Haverford History: Virginia McCall's WWII Art Advanced the Field of Plastic Surgery at Valley Forge General Hospital

The artist and Motor Corps volunteer's contributions to the medical field include the use plaster casts to track facial surgery recovery and the development of the field of art therapy.

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The human body has been called a work of art—so perhaps it was appropriate that an artist should help put broken ones back together.

Haverford’s Virginia Armitage McCall spent the 1940s treating World War II soldiers delivered to the plastic surgery unit of Valley Forge General Hospital.

A volunteer, McCall made plaster casts of damaged faces, which helped guide surgeons through what were often multiple surgeries extending over months, even years. She made and painted plastic hands, feet and fingers that served as temporary psychological crutches for men waiting for prostheses. McCall also taught art classes for patients—a diversion for many and life changing for a few.

Artist friends accustomed to seeing McCall’s landscapes and still-lifes in galleries and shows called these her “years of silence.” McCall dismissed that. “Human life seems more important than works of art at the moment,” she told the Philadelphia Bulletin in 1947.

Born in Philadelphia and raised on Millbrook Farm in Haverford, McCall was the daughter of banker William McCall and his wife, Irva, and a descendant of Peter McCall, mayor of Philadelphia in the 1840s. She attended private schools, focusing on art and literature, and in 1926, began studying at the Pennsylvania Academy of the Fine Arts. “I hope to use my art as a mode of expression and, if possible, also as a support,” she wrote on her application.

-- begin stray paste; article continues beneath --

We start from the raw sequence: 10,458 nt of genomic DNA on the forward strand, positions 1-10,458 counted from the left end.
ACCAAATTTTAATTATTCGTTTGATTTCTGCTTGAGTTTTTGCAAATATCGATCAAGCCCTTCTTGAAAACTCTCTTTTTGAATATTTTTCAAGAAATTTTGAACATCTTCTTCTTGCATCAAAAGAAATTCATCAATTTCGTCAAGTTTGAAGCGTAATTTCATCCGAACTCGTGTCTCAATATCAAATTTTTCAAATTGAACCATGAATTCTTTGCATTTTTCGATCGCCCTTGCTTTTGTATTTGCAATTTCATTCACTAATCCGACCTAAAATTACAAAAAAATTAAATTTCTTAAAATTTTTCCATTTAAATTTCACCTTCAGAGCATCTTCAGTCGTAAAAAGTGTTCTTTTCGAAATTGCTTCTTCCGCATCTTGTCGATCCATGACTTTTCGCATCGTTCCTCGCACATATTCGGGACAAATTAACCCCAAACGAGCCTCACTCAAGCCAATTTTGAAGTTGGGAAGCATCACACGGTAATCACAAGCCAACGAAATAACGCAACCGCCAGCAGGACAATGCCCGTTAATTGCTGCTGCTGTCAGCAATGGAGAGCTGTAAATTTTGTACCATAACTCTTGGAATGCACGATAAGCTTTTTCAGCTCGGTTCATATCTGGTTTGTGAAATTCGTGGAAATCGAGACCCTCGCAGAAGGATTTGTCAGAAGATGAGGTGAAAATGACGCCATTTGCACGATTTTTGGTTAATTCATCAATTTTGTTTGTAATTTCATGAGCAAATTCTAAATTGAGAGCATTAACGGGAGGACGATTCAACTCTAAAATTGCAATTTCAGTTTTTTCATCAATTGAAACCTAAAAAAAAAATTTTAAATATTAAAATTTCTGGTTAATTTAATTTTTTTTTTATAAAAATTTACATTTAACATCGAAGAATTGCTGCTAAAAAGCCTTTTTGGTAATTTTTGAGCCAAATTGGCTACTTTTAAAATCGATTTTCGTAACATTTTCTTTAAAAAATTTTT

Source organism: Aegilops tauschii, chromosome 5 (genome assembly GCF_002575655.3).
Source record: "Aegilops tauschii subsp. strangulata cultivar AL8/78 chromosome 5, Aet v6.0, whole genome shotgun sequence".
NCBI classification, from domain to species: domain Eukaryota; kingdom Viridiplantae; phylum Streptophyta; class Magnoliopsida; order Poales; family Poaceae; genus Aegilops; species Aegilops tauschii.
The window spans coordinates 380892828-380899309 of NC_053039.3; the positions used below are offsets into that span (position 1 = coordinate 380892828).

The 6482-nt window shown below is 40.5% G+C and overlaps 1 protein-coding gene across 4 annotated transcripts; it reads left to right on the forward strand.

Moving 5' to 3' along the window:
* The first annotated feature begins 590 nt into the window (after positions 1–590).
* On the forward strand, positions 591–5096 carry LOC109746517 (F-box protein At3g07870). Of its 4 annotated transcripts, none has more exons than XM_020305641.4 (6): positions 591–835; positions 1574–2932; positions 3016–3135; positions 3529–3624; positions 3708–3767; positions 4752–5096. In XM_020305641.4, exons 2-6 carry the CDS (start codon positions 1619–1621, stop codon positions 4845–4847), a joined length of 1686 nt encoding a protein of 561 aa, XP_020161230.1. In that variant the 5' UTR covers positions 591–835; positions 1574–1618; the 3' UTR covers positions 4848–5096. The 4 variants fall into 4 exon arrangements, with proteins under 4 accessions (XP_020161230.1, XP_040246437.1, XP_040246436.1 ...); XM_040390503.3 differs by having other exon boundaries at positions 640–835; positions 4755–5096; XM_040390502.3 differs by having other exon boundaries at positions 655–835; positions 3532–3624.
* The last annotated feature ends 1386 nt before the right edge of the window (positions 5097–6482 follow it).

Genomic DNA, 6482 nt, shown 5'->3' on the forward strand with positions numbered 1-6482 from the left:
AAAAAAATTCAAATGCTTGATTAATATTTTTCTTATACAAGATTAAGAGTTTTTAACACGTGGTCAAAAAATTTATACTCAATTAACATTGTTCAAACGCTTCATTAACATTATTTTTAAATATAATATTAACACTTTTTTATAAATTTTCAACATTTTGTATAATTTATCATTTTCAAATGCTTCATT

McCall turned out to be a top student. In 1931, she won the school’s Cresson scholarship, which subsidizes travel and study abroad, followed by its Mary Smith Prize for Philadelphia women artists in 1932. McCall subsequently exhibited at the Whitney Museum, the Corcoran Gallery, the Paris Salon (a big deal in art circles) and at international exhibitions in Chicago and San Francisco. Her work was seen at regional exhibitions up and down the East Coast in the 1930s. It also ended up in the private collections of many high-profile local art lovers, including R. Sturgis Ingersoll, president of the Philadelphia Museum of Art, and Rodolphe Meyer de Schauensee, a genuine Swiss baron who once lived in Devon.

Then came the war.

In early 1942, probably in the first flush of post-Pearl Harbor patriotism, Virginia McCall volunteered for the Motor Corps at Tilton General Hospital in Fort Dix, N.J. Her initial assignment was to train ambulance drivers. She’d wanted to serve abroad, but had the responsibility of caring for a sick relative (perhaps a parent). “It broke my heart when I found I could not go overseas,” she wrote in 1947. “I wanted desperately to share the hardships and the dangers, and could not bear the feeling of living in such security when the price was the lives of others.”

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